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Choosing Books and Reading Aloud with Children

Choosing Books and Reading Aloud with Children
Posted on October 11, 2022 by CHS

Reading books aloud with children is a wonderful way to spend time together. As you read books with your child and have conversations about the stories, they develop language and literacy skills. This is also an opportunity for you and your child to spend time together and learn about each other’s interests. Reading together encourages conversations that teach children how to listen and take turns speaking. It also expands their vocabulary, introduces grammar knowledge, and provides children with information about the world. Start by choosing the right books to read aloud with your child.

General Tips for Choosing Books
When choosing books for your child, consider the following three items:

  • Is the book appropriate for your child’s age? Choose books that contain words that are mostly familiar to your child, but that also include some new words. Read the stories first to determine if the topic is appropriate for your child’s level of understanding. Visit the Reading Rockets website for more tips on choosing appropriate books by age.
  • Would the story be interesting for your child? Select books that have a theme or pictures that would appeal to your child, or books that connect your child to things they see at home or in the community. For example, when you go for walks outside, you notice your child is interested in the birds they see. Choosing a book with a bird as one of the characters in the story would likely be interesting to your child.
  • Does the book reflect the values and beliefs you want to introduce to your child? For example, selecting books representing different cultures, ages, abilities, and gender identities can support your child in learning about diversity. Can your child see themselves in the book?

Choosing Books to Read Aloud
When you are choosing books to read aloud to your child or a group of children, the following items can make the story more fun and encourage participation:

  • Illustrations: Are the illustrations easily visible if you are holding the book up in front of a group of children, or sharing the book with one or two children seated with you on a sofa or large chair? This is important because if children cannot see the pictures, they may become frustrated and lose interest. Seeing the illustrations is also important because they give children the opportunity to interpret vocabulary or concepts that are unfamiliar.
  • Interactive: Does the book invite children to participate by using phrases that repeat, words that can be connected to a movement or gesture, or rhyming words that provide a rhythmic sound for chanting or singing? Are there ideas in the book that inspire children to make predictions or ask questions?
  • Clear narrative: Can children easily identify the story’s beginning, middle, and end (narrative)? Identifying the parts of a story and putting them in order is an important language and literacy skill.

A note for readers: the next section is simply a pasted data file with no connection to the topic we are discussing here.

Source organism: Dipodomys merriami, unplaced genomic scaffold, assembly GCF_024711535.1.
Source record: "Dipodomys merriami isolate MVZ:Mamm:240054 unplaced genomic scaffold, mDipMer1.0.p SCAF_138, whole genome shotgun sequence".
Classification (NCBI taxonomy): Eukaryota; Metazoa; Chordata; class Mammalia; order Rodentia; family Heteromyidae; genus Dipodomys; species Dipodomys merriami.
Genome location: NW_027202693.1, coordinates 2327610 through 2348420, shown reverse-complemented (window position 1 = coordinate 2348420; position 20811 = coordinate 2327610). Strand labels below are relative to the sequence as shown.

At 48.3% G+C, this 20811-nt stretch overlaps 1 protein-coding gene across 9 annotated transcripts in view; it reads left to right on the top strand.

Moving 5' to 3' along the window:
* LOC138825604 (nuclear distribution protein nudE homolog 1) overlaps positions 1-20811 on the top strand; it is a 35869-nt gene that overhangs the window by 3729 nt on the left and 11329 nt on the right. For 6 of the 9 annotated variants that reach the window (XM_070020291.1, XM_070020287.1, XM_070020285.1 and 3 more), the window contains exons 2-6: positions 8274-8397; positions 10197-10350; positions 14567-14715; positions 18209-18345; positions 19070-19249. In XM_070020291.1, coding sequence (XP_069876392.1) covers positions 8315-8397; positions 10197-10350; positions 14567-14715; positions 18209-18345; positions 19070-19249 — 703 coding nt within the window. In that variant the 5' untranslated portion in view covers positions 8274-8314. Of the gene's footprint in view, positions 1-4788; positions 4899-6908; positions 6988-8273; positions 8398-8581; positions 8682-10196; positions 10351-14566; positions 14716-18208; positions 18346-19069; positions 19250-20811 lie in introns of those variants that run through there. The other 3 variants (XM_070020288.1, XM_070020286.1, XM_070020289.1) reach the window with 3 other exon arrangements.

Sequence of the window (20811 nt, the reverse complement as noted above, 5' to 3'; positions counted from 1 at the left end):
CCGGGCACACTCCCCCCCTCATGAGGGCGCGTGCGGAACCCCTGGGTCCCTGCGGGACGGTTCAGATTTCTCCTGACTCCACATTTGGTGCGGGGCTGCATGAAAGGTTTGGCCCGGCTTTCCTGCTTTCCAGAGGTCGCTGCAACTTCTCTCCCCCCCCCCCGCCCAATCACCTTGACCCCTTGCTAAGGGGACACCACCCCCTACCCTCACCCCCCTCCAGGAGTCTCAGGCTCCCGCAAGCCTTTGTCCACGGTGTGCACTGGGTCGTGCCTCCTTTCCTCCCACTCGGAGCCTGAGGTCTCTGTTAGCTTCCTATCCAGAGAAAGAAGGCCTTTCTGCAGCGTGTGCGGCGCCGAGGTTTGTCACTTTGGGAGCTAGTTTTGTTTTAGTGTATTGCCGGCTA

• Variety: Choose a variety of genres, or types of books. For example, use a mix of fictional stories, fairy tales, nursery rhymes, autobiographies about someone’s life, graphic novels, or poetry. Exposing children to different styles expands their knowledge about literacy and encourages them to develop their own preferences.

Tips for Reading Aloud
Read the books by yourself first. If you are familiar with the story, you will feel more comfortable and can spend more time focusing on the children than on trying to read the words. Reading the story ahead of time also gives you an opportunity to discover the points in the book where children can participate, or identify words that children may not know and be prepared to explain them.

Try changing your tone of voice to grab children’s attention. You can make your tone of voice louder for exclamations, or softer to indicate suspense. Use different tones or styles of speech to represent a variety of people in the story to help children understand which character is speaking. Exaggerated facial expressions, gestures, and body movements can also help bring the story to life.

For example, in the book Mortimer by Robert Munsch, a child who is supposed to be asleep in bed keeps making noise. The family takes turns going up and down the stairs telling him to stop and go to sleep. You can use your voice to mimic going up and down the stairs by going from a low tone of voice (bottom of the stairs) to a higher tone of voice (top of the stairs). This helps illustrate movement in the story. Children can be invited to sing the chant Mortimer repeats throughout the book.
The most important thing is to have fun and enjoy reading with your child. If you are unsure of which books to choose for reading aloud, ask the children and youth librarian and your local public library to help guide you. The resources below offer more information about language and literacy development, tips for making reading experiences meaningful, and resources for reading aloud.

References and Resources

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